I'm a writer and so I must write. I can't help it. It's ingrained in every molecule of my being and tonight, I want to write, but this won't be just any piece of writing. No book review or writing anecdote. No simile or metaphor I'm not writing tonight as a writer. I'm just writing because it's the only way I can cope with the tragedy of the Sandy Hook Elementary School.
Twenty beautiful children were killed on December 14th. Six courageous women gave up their lives trying to protect them. We were left in collective sorrow, and as President Obama said: "our hearts are broken..."
My daughters are 5 and 8. Before they were even born, I wondered what they would look like and be like at this age. Now I daydream about a sweet sixteen, driving lessons, and a college graduation. Never did I stop to consider the fragility of our lives. I didn't allow any thoughts of losing them to enter my mind, just like virtually every parent out there.
Twenty-six candles flickering during a rainy night in Newtown have forced me to think differently, and I rage at the helplessness, the despondency, and the grief that's robbed me of that illusory sense of security.
It's difficult to hear Christmas carols and think of smiling children opening gifts, knowing twenty children's bedrooms are forever empty; knowing their gifts will remain beneath the tree, without small hands to claim them.
I don't want to read a joke, a book review, an event invitation, a political commentary or some sports bit online because it feels callous. I don't want to read about prayers and how God was there for the victims. I don't care to hear or engage in arguments about gun rights and gun control. I don't want to hear some politician use the tragedy as a platform to advance his own agenda and rewrite our constitution. I don't want to hear about some press jackal interviewing one of the survivors.
I think of the moment Vicki Soto confronted the assassin, perhaps drawing comfort from the fact that her kids were hidden, and valiantly accepting her fate...
What were the last seconds of each child before they were struck? What kind of horror did they endure as they saw their friends go down?
I'm so sorry...
It's all I've had in mind since Friday morning, and it won't go away.
Anxiety grips me while my kids are in school, and I don't breathe right until I know they're safe at home. My fears abate only when I hold them in my arms.
Back in September of 2001, I wrote a letter to the editor of the Butler Eagle. I invoked patriotism and the unique resiliency of this place called America. I had faith that we would move on. We mourned thousands back then...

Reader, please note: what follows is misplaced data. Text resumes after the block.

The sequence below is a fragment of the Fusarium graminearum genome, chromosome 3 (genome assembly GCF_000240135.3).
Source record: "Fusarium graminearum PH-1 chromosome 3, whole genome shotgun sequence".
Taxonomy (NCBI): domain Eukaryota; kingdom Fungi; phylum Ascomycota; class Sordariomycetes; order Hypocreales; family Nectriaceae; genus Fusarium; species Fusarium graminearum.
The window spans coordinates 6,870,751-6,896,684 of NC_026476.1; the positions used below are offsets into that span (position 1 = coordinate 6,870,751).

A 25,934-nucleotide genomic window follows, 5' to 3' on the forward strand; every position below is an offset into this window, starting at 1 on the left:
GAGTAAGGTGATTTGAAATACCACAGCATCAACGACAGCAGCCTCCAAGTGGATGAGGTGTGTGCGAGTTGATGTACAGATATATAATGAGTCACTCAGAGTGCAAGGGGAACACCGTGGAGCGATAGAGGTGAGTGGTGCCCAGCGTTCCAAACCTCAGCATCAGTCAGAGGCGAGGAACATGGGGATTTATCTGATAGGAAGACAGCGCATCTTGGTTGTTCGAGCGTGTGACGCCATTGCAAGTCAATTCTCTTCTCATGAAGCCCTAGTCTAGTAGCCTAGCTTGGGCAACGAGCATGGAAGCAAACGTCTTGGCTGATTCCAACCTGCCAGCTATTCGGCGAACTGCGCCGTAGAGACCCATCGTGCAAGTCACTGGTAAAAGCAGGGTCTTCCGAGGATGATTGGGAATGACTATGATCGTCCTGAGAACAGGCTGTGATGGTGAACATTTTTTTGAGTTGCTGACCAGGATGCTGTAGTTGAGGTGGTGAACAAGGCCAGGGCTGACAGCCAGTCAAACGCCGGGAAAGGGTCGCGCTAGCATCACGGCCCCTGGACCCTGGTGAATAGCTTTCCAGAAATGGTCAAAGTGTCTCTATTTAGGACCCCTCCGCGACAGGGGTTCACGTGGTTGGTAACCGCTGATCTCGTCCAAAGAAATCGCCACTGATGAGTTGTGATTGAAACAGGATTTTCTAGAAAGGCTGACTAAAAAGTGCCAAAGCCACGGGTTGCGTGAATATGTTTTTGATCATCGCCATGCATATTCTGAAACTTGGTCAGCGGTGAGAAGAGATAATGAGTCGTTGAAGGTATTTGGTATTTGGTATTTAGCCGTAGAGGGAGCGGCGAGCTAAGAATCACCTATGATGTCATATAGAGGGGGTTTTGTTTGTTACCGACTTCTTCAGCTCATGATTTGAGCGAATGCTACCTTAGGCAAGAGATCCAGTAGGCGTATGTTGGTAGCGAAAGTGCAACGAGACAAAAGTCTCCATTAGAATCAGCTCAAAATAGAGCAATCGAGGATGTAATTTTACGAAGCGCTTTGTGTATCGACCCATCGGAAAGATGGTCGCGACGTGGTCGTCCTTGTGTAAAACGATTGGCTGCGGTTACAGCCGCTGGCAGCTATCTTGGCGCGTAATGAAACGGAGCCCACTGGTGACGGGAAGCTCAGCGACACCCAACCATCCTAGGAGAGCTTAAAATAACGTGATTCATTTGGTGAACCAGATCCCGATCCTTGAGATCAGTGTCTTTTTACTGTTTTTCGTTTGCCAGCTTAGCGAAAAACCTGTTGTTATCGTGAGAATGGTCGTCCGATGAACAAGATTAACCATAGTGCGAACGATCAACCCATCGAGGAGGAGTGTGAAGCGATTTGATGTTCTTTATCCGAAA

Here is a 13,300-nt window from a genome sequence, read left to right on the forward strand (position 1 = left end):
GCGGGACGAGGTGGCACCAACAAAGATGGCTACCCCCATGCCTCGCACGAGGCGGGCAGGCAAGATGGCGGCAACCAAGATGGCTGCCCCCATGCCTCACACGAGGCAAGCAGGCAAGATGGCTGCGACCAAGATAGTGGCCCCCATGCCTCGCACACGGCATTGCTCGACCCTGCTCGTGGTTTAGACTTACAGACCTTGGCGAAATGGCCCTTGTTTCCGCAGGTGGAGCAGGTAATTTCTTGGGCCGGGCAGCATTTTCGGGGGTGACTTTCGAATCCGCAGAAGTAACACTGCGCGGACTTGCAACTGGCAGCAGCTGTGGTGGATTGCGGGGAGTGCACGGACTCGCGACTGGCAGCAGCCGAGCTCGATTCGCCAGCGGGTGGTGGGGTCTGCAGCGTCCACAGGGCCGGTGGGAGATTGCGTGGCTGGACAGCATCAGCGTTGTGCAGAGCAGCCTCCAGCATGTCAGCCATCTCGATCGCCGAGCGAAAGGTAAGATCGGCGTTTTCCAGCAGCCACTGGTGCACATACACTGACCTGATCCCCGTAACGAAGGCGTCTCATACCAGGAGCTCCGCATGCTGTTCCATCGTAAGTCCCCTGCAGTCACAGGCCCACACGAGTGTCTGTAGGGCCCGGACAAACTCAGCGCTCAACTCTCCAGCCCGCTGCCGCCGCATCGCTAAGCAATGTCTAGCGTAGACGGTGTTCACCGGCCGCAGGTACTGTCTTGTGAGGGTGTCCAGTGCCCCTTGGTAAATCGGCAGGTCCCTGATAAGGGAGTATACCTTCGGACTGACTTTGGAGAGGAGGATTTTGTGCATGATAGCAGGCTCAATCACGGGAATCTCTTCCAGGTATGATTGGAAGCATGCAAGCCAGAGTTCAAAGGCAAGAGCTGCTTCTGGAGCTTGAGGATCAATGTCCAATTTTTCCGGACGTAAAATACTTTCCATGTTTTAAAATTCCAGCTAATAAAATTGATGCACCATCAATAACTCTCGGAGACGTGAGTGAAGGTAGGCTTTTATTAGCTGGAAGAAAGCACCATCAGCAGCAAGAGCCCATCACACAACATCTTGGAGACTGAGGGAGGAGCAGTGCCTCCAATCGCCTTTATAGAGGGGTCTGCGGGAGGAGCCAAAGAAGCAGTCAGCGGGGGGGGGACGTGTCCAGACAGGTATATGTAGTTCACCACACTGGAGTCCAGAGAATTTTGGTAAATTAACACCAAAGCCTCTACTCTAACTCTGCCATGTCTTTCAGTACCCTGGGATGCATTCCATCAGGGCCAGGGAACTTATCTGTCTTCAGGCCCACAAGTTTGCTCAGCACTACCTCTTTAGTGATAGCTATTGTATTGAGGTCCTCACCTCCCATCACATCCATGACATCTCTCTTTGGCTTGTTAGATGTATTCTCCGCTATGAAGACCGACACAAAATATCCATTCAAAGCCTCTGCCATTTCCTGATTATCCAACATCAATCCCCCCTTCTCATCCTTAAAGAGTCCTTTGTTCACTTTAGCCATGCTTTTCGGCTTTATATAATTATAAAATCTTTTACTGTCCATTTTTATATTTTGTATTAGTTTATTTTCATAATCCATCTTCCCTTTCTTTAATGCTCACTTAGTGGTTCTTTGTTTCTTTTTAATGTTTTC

I'll mourn these twenty-six victims for the rest of my life. No, I never met them, but somehow my heart knows what they each mean.
I pray I don't add another day in my lifetime where our flag flies at half staff.
Inevitably, life will go on. The images might fade. I hope we regain that sense of security surrounding our schools, frail as it may be. I hope we change our direction, close the chasms between the ideologies that now separate us, and unite in the name of our kids. They deserve a safer nation.
I hope we begin to recognize educators for the amazing people they are, for how much they care for and love our kids.
I will not forget Principal Dawn Hochsprung and Mary Sherlach, Lauren Rousseau, Anne Marie Murphy, Rachel D'Avino, and Vicki Soto, heroes in the truest sense of the word. I hope we keep that in mind before we throw the term around when glorifying professional athletes.
And for Charlotte, Daniel, Olivia, Madeleine, Catherine, Chase, Jesse, Ana, James, Grace, Emilie, Jack, Noah, Jessica, Benjamin, Dylan, Avielle, Allison, Caroline, and Josephine, no words are remotely adequate to convey what their loss means. No phrase exists that can lessen this sorrow. My only expressions are the tears I desperately try to hide when I picture their smiles.
None of them will be forgotten.
With a heavy heart, I drove away from Newtown in the rain. I left a part of me there in the form of a candle. I left some prayers and a lot of tears for whatever they're worth, and I rushed home to my little girls, a changed father, a changed person.
Javier A. Robayo